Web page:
london great britain england united kingdom Millenium bridge, St. Paul's cathedral in London.jpg
Photograph: Freeimages.com / scasha

Euroscepticism is widespread but British voters are still likely to vote to remain part of the European Union in a referendum in June, according to a survey published Wednesday.

Nearly two-thirds of 3,000 people interviewed face to face for the 2015 British Social Attitudes (BSA) survey were sceptical about the EU, but only 30 per cent want Britain to leave the EU, political scientist John Curtice of NatCen Social Research said in a report.

Almost half of the respondents agreed that EU membership was "undermining Britain's distinctive identity" while only a quarter thought the economy would improve if Britain left the EU, Curtice said.

"While the seemingly widespread cultural concern that exists in Britain is the foundation of many a doubt and grievance about Britain's relationship with the EU, on its own that concern is typically insufficient to persuade someone that Britain should actually leave the EU," he said.

"Only if they are also convinced of the economic case for withdrawal are people highly likely to want to take that step," said Curtice, who was the only leading analyst to correctly forecast the result Britain's general election last May.

"It is this that explains why a nation that appears keen on quite radical reductions in the scope of EU-wide activity and entitlement is not necessarily one that will, when the time comes, vote to leave."

Prime Minister David Cameron has urged people to vote for remaining part of the EU after he negotiated a deal for reforms that would give Britain a "special status."

Voters in the June 23 referendum are expected to be asked the single question: Should the United Kingdom remain a member of the European Union or leave the European Union?

A YouGov poll for The Times, published on Wednesday, suggested that 38 per cent of people want to leave the EU and 37 per cent want remain, with the remaining 25 per cent undecided or not planning to vote.

Related stories

Latest news

Plane crashes at airport in Melbourne

A five-passenger charter plane has crashed into a building next to Essendon Airport in Melbourne, with witnesses reporting explosions, fire and black smoke, police said Tuesday.

Air France pilots give green light to lower cost subsidiary

Members of Air France's main pilots union on Monday voted to accept the creation of a new lower cost subsidiary that the flag carrier hopes will help it compete on long-haul routes.

US Army General McMaster tapped as Trump's national security advisor

Army Lieutenant General HR McMaster will be the new White House national security advisor, US President Donald Trump told reporters Monday.

Greece's creditors want sweeping reforms before next bailout payment

Greece must make sweeping reforms to its labour market, pension system and collective bargaining agreements in order to receive its next vital bailout payment, the country's European creditors said Monday.

President wants to recall "politically appointed ambassadors", can't do it without gov't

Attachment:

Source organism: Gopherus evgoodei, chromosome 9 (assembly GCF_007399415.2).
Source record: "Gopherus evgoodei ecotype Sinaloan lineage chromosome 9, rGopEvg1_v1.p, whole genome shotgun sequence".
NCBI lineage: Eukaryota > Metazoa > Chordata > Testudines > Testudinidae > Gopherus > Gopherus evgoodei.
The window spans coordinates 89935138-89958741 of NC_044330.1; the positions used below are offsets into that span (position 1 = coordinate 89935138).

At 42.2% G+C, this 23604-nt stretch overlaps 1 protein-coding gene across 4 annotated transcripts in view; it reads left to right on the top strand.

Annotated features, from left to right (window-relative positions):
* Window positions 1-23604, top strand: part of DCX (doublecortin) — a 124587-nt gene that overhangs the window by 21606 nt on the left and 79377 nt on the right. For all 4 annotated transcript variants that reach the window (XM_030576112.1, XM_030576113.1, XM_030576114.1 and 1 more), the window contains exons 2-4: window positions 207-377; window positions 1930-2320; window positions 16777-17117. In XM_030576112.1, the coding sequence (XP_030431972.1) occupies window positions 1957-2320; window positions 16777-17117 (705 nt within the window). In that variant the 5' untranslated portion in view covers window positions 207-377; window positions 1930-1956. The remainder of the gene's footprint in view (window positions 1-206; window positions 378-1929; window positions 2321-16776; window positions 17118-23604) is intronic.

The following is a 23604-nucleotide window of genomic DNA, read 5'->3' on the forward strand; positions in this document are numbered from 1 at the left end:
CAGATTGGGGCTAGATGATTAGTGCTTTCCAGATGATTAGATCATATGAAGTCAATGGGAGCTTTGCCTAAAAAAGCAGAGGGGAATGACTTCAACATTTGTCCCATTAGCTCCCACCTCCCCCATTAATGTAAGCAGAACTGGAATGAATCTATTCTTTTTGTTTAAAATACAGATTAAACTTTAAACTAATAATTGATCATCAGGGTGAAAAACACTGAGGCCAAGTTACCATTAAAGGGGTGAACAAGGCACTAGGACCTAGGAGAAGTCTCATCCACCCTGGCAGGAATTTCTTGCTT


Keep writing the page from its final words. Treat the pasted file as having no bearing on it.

President Kolinda Grabar-Kitarovic said that many politically appointed Croatian ambassadors were not carrying out state policies but that she could not replace them without the government to appoint career diplomats who would fight for Croatia's interests.

Izetbegovic hopes ICJ will confirm Serbia's responsibility for genocide

The Bosniak member of the tripartite presidency of Bosnia and Herzegovina, Bakir Izetbegovic, on Monday rejected criticism stirred up by the announcement that the International Court of Justice (ICJ) would be requested to review its judgement made after Bosnia sued Serbia for genocide.

British lawmakers locked in heated debate over Trump's state visit

Allowing US President Donald Trump to visit Britain would be akin to "pimping out the Queen," one British lawmaker said Monday during a heated debate in British parliament over two petitions concerning the US leader's future state visit.

Vitaly Churkin, Russia's sharp-tongued ambassador to the UN, dies

Russia's long-time ambassador to the United Nations, Vitaly Churkin, died in New York on Monday, following a career that spanned four decades and saw Russia emerge from the Soviet Union and experience many turbulent events in its relations with the West.

French police raid National Front over European Parliament payments

France's far-right National Front Monday said that investigators had searched its offices in relation to allegations that it misused European Parliament funds.

Unhappy Presidents' Day: Trump still manoeuvring after Sweden comment

Donald Trump used his first Presidents' Day in office to continue trying to talk his way out of comments implying a terrorist attack in Sweden that never happened.

Croatia supports Kosovo's territorial integrity - Grabar-Kitarovic

Croatia's President Kolinda Grabar-Kitarovic on Monday expressed the support to Kosovo's territorial integrity and Euro-Atlantic aspirations during her talks with the visiting Kosovo Foreign Minister Enver Hoxhaj.

Petrov rules out early parliamentary election

Parliament Speaker and Bridge party leader Bozo Petrov on Monday dismissed speculation about a reshuffle of the parliamentary majority, saying an early election was likelier, but that right now he did not see "such a scenario."